I was thinking that it would be nice to see a post on classroom training opportunities for current PMFs. I am in the process of drafting my Individual Development Plan (IDP) and would love to get some feedback from people about which training courses they have taken, which ones were great, which ones stink, etc.

    Having already gone through a MINIMALLY interactive training session already (ugh), I am optimistic about this change to the PMF program and interested to hear from current/former PMFs about other learning opportunities out there!

  13. PMF Fellow,

    Do you have a post previously written that gives "application" advice, since it is coming up shortly?

    3L Law Student

  14. I don't have anything specific on the application process. It hasn't changed for this year, so anything you find on previous years would still apply. Do you have a specific question? I can try to answer those.

    Here is some general advice I can give, though:
    1) Find out ASAP who at your school handles nominations. You don't want to wait until the last minute to find out who does this, especially if you are at a school that doesn't have experience with the program.
    2) Make sure you have any documents you need to submit ready. They are all listed on the website.
    3) This may seem obvious, but make sure you actually submit your application all the way through. Give yourself enough time to verify that everything you intended to submit was included, and to resolve any technical issues in case there is a problem.

    Other than that, good luck.

  15. PMF Fellow,

    Thanks so much. My dean said he will already nominate me, so I have that covered.

    I was curious if there are specific essay questions that I can start working on? Do I need to fill out the USAJOBS resume builder or just wait until I am rerouted to Application Manager?

    Yes, I am a crazy detail oriented law student :) Thanks for this blog!

    3L Law Student

  16. 3L,
    First of all, breathe. I graduated law, and there was no one else from my school picked for PMF. The details of this application is that they are looking for "leadership" answers. If you have worked in government then you have some idea of how it should look. If you haven't find someone who has been in a federal position and show them one of the crazy questions they will ask.

    Despite your detailed organization, you still need to be personable to federal employees. They are going to gauge whether or not they would want to work with you, so if you lead with hyperactive over-achievement you won't make it. Save that for interviews, then you can get a job with DoD. This isn't a race, and you can't really practice essays. It's not the LSAT.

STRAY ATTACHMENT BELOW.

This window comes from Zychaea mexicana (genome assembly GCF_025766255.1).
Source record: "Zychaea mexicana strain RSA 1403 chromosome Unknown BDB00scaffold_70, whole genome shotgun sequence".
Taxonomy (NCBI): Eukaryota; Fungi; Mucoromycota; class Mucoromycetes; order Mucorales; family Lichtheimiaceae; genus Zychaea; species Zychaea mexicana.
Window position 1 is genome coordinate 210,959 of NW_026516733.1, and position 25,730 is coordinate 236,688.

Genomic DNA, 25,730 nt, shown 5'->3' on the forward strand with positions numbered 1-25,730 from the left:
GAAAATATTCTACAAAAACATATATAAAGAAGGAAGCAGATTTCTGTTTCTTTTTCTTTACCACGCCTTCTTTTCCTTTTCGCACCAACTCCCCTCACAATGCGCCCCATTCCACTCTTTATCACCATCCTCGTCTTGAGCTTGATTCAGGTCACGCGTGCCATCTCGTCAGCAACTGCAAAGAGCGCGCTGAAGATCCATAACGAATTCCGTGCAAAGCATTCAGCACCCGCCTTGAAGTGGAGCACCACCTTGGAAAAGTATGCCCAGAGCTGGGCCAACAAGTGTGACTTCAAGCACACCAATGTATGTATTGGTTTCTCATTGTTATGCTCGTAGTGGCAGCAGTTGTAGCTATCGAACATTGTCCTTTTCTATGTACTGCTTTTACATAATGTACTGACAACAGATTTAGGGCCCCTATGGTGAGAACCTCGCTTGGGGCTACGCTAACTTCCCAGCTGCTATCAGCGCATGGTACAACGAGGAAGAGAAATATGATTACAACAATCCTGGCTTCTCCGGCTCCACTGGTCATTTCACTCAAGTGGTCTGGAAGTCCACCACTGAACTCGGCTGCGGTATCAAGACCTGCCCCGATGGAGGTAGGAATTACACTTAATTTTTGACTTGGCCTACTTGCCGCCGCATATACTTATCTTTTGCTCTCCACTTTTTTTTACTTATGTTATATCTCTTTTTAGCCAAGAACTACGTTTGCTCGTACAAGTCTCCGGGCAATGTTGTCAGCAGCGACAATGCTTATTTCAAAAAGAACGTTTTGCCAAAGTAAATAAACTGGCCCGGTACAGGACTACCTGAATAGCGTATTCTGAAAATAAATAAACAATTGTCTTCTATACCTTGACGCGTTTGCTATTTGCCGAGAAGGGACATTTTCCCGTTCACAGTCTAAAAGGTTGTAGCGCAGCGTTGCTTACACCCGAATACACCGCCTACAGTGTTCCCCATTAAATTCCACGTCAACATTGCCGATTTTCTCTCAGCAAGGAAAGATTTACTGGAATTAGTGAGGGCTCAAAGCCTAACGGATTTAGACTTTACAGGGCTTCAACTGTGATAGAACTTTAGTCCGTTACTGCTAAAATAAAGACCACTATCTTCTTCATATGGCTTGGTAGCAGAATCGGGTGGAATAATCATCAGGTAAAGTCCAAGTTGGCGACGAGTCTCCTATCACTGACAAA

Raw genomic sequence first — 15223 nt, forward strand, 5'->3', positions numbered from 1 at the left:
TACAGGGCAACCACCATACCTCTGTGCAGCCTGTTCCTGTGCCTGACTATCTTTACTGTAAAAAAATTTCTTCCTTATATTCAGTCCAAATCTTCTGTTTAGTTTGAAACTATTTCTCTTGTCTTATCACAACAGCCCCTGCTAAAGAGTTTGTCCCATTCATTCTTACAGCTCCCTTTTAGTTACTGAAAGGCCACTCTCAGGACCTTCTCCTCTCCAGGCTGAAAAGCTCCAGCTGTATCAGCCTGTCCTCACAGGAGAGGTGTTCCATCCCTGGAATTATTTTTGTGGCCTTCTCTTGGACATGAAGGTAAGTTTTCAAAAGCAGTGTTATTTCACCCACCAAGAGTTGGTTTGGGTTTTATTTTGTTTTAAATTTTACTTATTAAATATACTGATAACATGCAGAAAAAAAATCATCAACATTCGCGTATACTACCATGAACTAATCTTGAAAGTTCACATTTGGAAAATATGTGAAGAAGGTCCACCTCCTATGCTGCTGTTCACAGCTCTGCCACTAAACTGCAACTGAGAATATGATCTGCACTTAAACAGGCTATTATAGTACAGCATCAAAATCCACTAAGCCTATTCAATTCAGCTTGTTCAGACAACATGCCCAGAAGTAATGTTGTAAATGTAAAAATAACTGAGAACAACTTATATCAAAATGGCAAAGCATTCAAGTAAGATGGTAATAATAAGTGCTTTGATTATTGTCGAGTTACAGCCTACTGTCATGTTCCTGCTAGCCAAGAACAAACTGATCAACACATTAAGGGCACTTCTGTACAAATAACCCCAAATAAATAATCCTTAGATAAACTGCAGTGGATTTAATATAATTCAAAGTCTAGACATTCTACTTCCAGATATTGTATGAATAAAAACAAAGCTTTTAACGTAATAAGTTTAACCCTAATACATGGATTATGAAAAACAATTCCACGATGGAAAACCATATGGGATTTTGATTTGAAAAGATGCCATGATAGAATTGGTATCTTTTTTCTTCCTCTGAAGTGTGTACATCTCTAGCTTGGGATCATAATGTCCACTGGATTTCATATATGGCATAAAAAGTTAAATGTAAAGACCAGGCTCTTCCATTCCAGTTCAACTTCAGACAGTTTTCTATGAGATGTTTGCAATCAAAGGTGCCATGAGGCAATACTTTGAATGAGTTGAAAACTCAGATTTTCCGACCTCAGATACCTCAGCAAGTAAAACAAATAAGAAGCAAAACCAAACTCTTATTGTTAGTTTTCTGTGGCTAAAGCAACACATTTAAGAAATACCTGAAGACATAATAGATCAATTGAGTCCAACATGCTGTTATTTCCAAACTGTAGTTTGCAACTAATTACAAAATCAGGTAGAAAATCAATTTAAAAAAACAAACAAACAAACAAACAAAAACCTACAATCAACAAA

Yes, build a resume on USAjobs, and then you upload it into the application manager. If you need to upload it from another source it has to be in the USAjobs format. And you can google the requirements for federal resumes.

    P.S. No one is screening the employers. So even if you rock it all the way to the interview, you are probably going to get a job where you twiddle your thumbs for two months because HR isn't familiar with PMFs. Then they will mess up your pay. Then you realize that you are way over qualified for the GS 9 job you accepted, and that your supervisor retired on active duty a long time ago but keeps showing up to work.

  17. I'd make as kick ass of a resume as possible, both on USA Jobs, and your normal one. If you get far enough along in the process, your resume will be the most used and viewed thing out there. The job fair this past year was one big resume collect, so having a strong resume will separate you from the pack. Basically, the employers that show up there weed through resume and give the best ones a call that same day to interview.

    As far as advice getting through the initial screening process, be honest on your answers in the online assessment. There were some where you are tempted to put an answer you think is best but really isn't true, but just put the one that fits with you. Also, be able to type quickly and coherently. If you make it to the in person assessment, good job. The online assessment weeds out the most people, and the in person one I think weeded out another 50% or so. Don't be an ass or look like you are nervous. I was the voice of reason in a divided group and I think that is why I passed through. I didn't try to out smart anyone or make anyone look bad, I was just a halfway decent communicator and not off putting.

    Lastly, you won't be any different than the 300 or so law students who become finalists (if you even get that far). I sure as hell wasn't and my background was criminal law and law enforcement, and in my law school career, I actually achieved a lot. The DOJ didn't show up, and the criminal oriented agencies like DoD, CBP, etc. didn't give a shit. So expand your horizons and realize that there are cool jobs in some of the non-sexier agencies. Most of the legal type jobs seemed boring: analyzing legislation or writing rules and policy. If that doesn't appeal to you, then look into other things. I actually got a pretty cool position with an agency that I am sure plenty people wouldn't consider sexy, but I am not analyzing legislation or writing policy, and the job is a lot of fun.

    Also, separate yourself from the pack in anyway you can. On paper, I surely didn't think I was qualified for the position I got, but I was considered because I did a lot of charity work that was related to the agency's mission. That alone got my foot in the door, and even though I still didn't feel like I had enough experience for the position, I think they took a gamble on me because of my passion for the mission and figured I was smart enough to learn the ropes eventually. So, if you volunteered assisting veterans (VA), planting trees (Ag or Interior), or low income housing (HUD), then be sure to emphasize that stuff. Because, just like every other law student, I clerked at a firm and a government agency just like everyone else. My charity work was actually probably what got me hired.